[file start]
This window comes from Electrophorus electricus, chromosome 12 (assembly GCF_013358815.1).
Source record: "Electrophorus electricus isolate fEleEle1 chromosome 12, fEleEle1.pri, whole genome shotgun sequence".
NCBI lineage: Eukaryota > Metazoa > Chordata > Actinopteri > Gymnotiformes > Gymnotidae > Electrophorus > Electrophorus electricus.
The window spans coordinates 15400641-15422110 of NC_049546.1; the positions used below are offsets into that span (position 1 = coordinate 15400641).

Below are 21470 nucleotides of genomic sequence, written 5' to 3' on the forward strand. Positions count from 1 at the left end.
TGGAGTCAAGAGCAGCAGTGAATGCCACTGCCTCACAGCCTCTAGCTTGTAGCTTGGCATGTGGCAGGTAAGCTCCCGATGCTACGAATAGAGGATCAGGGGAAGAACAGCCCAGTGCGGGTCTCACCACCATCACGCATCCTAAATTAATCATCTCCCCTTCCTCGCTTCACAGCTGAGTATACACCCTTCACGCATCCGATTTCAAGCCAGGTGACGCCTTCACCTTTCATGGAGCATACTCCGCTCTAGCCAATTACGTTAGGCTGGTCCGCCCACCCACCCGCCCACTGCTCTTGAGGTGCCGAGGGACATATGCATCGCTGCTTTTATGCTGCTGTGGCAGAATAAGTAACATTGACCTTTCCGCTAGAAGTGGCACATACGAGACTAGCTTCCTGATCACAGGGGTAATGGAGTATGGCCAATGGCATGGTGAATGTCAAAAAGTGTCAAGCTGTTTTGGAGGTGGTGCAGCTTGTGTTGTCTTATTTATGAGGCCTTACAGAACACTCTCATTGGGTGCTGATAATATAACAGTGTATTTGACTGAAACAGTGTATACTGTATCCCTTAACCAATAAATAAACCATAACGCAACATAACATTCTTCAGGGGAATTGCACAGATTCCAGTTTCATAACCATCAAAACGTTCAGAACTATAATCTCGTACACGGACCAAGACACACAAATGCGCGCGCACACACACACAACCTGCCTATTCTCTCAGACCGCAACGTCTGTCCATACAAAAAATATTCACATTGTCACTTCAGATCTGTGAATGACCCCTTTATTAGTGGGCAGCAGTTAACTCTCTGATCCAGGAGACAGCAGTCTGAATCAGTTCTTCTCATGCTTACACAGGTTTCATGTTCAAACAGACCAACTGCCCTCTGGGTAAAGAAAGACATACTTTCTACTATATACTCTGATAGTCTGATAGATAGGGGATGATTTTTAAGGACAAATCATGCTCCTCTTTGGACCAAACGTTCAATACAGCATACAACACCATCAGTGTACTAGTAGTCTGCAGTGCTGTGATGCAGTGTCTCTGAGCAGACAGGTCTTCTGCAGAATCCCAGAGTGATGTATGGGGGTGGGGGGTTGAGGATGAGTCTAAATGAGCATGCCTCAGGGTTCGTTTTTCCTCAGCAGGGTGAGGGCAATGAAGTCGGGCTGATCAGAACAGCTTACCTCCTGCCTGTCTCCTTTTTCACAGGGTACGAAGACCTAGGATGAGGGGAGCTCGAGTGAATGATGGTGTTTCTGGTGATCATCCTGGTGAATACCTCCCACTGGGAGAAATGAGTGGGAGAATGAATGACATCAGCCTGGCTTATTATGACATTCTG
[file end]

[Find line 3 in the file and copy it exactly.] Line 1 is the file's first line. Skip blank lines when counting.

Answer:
NCBI lineage: Eukaryota > Metazoa > Chordata > Actinopteri > Gymnotiformes > Gymnotidae > Electrophorus > Electrophorus electricus.